385lec29

# 385lec29 - PHYS 385 Lecture 29 Perturbation theory Lecture...

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PHYS 385 Lecture 29 - Perturbation theory 29 - 1 ©2003 by David Boal, Simon Fraser University. All rights reserved; further copying or resale is strictly prohibited. Lecture 29 - Perturbation theory What's important : time-independent perturbation theory Text : Gasiorowicz, Chap. 16 Most of the Hamiltonians that we are faced with in atomic and molecular physics cannot be solved exactly. However, the terms in the Hamiltonian can frequently be arranged in a numerical hierarchy, with some terms having larger numerical values than others. We saw this in the helium atom, where the effect of repulsion between electrons is weaker than the attraction between an electron and a nucleus. There, we solved the problem by discarding the electron repulsion term in favour of an effective charge on the nucleus. In this lecture, we'll do a little better, but still using the idea that we can determine a set of wavefunctions for the most important interaction in the Hamiltonian, then perturb those states by introducing a weaker interaction. We will do this only for time-independent perturbations, and non-degenerate states. Non-degenerate bound states Let's start off with an "unperturbed" Hamiltonian H o whose eigenvalues can be solved analytically. To make the equations less opaque, the Dirac notation is used, where a wavefunction is represented by | E >, and the Schrödinger equation is written H o | E i o > = E i o | E i o >. (1) To this Hamiltonian is added a perturbing interaction V where is a dimensionless parameter, assumed to be small. The complete Hamiltonian obeys H | E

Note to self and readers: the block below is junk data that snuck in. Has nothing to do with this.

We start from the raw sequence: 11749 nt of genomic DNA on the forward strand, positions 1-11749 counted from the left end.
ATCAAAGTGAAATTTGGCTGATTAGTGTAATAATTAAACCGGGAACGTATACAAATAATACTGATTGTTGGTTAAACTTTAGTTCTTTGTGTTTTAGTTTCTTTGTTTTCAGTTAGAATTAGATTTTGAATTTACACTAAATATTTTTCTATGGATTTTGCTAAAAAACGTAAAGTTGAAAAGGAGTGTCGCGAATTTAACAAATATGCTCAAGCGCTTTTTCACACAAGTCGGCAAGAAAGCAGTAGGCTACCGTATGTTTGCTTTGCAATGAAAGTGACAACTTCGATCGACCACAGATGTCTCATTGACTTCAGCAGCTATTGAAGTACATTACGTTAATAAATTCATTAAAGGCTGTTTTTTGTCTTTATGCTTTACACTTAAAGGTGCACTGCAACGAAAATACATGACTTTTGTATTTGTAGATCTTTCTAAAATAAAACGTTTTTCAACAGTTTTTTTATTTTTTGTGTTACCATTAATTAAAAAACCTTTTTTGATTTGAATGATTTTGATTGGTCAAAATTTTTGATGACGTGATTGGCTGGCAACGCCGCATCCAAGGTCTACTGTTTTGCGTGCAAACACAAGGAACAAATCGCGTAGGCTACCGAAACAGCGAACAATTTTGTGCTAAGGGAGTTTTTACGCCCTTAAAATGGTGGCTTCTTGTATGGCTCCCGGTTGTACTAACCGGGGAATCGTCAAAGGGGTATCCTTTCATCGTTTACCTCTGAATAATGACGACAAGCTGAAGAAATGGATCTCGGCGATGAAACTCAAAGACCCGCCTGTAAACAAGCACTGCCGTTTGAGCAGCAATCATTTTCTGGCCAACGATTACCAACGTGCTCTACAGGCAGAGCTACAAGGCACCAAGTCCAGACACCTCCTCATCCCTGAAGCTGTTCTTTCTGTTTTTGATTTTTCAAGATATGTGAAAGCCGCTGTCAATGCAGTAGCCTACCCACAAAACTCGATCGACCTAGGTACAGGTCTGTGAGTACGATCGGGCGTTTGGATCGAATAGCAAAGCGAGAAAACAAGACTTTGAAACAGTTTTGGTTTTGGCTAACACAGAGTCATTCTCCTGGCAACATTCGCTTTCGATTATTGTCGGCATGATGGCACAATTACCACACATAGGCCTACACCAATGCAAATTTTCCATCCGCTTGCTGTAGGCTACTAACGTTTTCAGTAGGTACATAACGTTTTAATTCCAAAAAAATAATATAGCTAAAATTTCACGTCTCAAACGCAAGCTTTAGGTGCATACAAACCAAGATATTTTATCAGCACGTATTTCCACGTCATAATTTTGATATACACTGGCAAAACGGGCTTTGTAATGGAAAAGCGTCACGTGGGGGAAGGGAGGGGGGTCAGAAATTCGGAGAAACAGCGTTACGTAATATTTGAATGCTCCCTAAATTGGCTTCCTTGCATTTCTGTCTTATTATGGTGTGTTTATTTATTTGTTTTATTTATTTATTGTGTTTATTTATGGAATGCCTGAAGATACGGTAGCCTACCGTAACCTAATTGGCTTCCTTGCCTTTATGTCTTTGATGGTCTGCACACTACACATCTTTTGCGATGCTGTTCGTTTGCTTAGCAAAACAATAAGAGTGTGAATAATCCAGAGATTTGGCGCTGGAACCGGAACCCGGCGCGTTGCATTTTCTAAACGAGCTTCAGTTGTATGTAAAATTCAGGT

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## This note was uploaded on 09/07/2009 for the course PHYS 385 taught by Professor Davidboal during the Spring '09 term at Simon Fraser.

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385lec29 - PHYS 385 Lecture 29 Perturbation theory Lecture...

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